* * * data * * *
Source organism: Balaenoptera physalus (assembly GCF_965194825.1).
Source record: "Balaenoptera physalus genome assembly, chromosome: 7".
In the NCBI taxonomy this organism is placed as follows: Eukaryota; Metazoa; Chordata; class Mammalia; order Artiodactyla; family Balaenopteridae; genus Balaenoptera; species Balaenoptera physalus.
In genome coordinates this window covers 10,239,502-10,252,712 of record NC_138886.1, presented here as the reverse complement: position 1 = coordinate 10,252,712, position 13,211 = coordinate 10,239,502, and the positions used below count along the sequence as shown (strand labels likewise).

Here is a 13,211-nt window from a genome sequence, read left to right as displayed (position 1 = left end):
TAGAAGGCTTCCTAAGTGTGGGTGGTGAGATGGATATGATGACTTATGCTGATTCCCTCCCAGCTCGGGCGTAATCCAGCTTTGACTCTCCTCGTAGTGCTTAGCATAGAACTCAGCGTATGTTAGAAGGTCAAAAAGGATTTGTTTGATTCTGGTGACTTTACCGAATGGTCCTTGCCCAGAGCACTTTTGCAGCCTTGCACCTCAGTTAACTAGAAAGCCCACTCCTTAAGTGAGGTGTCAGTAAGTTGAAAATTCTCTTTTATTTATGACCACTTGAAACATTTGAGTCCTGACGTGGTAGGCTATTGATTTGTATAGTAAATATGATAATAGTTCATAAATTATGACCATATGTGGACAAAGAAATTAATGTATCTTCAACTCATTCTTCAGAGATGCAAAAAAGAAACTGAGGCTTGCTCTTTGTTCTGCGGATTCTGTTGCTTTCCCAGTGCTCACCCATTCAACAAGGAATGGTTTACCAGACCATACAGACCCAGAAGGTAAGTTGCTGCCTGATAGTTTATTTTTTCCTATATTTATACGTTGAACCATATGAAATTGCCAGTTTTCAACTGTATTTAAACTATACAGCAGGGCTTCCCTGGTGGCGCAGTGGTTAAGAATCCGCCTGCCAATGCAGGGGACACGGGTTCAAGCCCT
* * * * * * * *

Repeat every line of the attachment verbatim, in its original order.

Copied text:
Source organism: Balaenoptera physalus (assembly GCF_965194825.1).
Source record: "Balaenoptera physalus genome assembly, chromosome: 7".
In the NCBI taxonomy this organism is placed as follows: Eukaryota; Metazoa; Chordata; class Mammalia; order Artiodactyla; family Balaenopteridae; genus Balaenoptera; species Balaenoptera physalus.
In genome coordinates this window covers 10,239,502-10,252,712 of record NC_138886.1, presented here as the reverse complement: position 1 = coordinate 10,252,712, position 13,211 = coordinate 10,239,502, and the positions used below count along the sequence as shown (strand labels likewise).

Here is a 13,211-nt window from a genome sequence, read left to right as displayed (position 1 = left end):
TAGAAGGCTTCCTAAGTGTGGGTGGTGAGATGGATATGATGACTTATGCTGATTCCCTCCCAGCTCGGGCGTAATCCAGCTTTGACTCTCCTCGTAGTGCTTAGCATAGAACTCAGCGTATGTTAGAAGGTCAAAAAGGATTTGTTTGATTCTGGTGACTTTACCGAATGGTCCTTGCCCAGAGCACTTTTGCAGCCTTGCACCTCAGTTAACTAGAAAGCCCACTCCTTAAGTGAGGTGTCAGTAAGTTGAAAATTCTCTTTTATTTATGACCACTTGAAACATTTGAGTCCTGACGTGGTAGGCTATTGATTTGTATAGTAAATATGATAATAGTTCATAAATTATGACCATATGTGGACAAAGAAATTAATGTATCTTCAACTCATTCTTCAGAGATGCAAAAAAGAAACTGAGGCTTGCTCTTTGTTCTGCGGATTCTGTTGCTTTCCCAGTGCTCACCCATTCAACAAGGAATGGTTTACCAGACCATACAGACCCAGAAGGTAAGTTGCTGCCTGATAGTTTATTTTTTCCTATATTTATACGTTGAACCATATGAAATTGCCAGTTTTCAACTGTATTTAAACTATACAGCAGGGCTTCCCTGGTGGCGCAGTGGTTAAGAATCCGCCTGCCAATGCAGGGGACACGGGTTCAAGCCCT